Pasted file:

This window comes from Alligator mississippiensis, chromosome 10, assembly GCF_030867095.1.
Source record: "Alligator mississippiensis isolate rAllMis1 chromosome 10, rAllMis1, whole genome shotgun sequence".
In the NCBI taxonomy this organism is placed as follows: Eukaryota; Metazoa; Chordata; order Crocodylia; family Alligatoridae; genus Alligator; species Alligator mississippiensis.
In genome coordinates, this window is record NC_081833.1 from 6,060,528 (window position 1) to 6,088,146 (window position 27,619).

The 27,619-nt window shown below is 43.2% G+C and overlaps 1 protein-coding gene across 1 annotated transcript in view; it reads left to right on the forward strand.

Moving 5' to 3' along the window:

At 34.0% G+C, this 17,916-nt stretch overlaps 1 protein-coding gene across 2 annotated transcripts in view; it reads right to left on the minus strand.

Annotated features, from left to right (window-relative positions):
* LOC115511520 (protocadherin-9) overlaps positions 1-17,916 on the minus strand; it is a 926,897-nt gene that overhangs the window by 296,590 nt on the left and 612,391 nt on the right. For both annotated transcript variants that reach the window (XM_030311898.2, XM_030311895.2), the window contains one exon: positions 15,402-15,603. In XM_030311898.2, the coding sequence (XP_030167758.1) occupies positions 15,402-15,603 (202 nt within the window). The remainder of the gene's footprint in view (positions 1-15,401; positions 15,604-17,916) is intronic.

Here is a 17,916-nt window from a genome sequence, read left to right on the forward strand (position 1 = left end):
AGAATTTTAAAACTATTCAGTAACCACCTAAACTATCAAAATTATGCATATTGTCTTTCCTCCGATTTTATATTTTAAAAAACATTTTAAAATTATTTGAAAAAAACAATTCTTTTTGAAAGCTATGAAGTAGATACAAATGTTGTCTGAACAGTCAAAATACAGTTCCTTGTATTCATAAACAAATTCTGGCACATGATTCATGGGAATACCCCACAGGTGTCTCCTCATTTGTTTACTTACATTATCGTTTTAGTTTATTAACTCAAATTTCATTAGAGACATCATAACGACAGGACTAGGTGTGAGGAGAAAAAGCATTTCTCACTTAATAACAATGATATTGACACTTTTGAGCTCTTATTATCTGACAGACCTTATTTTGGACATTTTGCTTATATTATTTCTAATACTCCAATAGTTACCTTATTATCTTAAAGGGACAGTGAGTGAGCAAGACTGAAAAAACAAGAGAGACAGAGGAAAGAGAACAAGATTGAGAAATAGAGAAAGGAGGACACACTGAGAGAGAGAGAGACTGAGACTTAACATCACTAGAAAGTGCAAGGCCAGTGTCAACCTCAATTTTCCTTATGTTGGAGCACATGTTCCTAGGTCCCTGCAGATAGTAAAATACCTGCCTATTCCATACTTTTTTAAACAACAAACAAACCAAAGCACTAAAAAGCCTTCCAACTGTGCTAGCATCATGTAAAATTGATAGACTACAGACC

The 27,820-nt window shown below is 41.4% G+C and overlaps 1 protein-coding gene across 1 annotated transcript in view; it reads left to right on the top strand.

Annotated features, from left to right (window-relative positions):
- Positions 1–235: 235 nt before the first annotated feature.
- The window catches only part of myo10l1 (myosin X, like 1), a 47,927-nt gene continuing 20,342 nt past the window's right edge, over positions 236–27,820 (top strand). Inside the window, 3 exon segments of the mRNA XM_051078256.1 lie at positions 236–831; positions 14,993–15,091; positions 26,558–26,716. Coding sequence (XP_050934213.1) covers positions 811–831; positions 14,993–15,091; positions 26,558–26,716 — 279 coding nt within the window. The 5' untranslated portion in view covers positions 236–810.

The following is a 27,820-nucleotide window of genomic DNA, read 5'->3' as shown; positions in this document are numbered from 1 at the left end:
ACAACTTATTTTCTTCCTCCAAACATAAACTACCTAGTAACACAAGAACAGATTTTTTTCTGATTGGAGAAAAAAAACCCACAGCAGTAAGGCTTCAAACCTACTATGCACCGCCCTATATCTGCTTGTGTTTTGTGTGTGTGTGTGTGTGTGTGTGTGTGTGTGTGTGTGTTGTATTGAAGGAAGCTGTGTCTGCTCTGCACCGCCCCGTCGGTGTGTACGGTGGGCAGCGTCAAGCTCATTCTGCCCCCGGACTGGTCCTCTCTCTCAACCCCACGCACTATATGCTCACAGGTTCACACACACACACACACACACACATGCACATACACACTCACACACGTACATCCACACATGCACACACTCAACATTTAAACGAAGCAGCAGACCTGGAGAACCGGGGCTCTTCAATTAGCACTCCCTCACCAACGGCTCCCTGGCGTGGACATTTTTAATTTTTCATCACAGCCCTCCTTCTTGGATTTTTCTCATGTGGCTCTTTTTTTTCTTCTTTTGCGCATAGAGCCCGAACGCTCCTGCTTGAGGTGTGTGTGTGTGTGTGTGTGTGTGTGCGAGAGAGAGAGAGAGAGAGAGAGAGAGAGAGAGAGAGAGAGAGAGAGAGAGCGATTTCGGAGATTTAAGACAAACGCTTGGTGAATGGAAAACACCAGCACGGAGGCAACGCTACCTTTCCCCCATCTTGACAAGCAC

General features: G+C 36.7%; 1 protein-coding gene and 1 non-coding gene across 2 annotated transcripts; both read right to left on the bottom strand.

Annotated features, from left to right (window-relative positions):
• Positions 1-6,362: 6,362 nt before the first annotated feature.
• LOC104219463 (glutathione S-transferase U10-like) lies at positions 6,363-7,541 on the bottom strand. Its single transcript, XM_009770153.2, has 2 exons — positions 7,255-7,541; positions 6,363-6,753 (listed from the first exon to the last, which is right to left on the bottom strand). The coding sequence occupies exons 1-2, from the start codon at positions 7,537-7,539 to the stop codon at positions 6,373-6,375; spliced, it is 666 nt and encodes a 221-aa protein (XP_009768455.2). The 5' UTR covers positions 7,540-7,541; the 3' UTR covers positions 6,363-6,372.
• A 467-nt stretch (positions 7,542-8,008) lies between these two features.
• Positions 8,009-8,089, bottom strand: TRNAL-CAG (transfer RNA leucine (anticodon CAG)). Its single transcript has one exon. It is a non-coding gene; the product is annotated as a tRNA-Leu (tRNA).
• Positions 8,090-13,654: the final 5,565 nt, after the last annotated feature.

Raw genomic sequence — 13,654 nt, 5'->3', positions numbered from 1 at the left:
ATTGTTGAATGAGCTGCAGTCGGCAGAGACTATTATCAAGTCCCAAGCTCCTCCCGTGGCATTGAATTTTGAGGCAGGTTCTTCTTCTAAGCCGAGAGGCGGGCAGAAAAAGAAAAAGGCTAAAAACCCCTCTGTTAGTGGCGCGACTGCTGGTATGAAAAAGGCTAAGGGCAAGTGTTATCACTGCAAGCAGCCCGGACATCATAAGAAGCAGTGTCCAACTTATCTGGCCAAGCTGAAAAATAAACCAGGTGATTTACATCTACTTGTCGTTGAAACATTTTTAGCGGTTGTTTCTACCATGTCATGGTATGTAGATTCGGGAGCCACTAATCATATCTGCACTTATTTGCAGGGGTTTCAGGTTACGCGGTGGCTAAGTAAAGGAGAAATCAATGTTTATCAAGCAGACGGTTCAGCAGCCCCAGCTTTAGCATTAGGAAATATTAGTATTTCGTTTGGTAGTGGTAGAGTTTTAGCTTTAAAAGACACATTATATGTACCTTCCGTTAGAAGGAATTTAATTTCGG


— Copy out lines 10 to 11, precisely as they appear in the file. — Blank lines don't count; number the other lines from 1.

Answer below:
Here is a 17,916-nt window from a genome sequence, read left to right on the forward strand (position 1 = left end):
AGAATTTTAAAACTATTCAGTAACCACCTAAACTATCAAAATTATGCATATTGTCTTTCCTCCGATTTTATATTTTAAAAAACATTTTAAAATTATTTGAAAAAAACAATTCTTTTTGAAAGCTATGAAGTAGATACAAATGTTGTCTGAACAGTCAAAATACAGTTCCTTGTATTCATAAACAAATTCTGGCACATGATTCATGGGAATACCCCACAGGTGTCTCCTCATTTGTTTACTTACATTATCGTTTTAGTTTATTAACTCAAATTTCATTAGAGACATCATAACGACAGGACTAGGTGTGAGGAGAAAAAGCATTTCTCACTTAATAACAATGATATTGACACTTTTGAGCTCTTATTATCTGACAGACCTTATTTTGGACATTTTGCTTATATTATTTCTAATACTCCAATAGTTACCTTATTATCTTAAAGGGACAGTGAGTGAGCAAGACTGAAAAAACAAGAGAGACAGAGGAAAGAGAACAAGATTGAGAAATAGAGAAAGGAGGACACACTGAGAGAGAGAGAGACTGAGACTTAACATCACTAGAAAGTGCAAGGCCAGTGTCAACCTCAATTTTCCTTATGTTGGAGCACATGTTCCTAGGTCCCTGCAGATAGTAAAATACCTGCCTATTCCATACTTTTTTAAACAACAAACAAACCAAAGCACTAAAAAGCCTTCCAACTGTGCTAGCATCATGTAAAATTGATAGACTACAGACC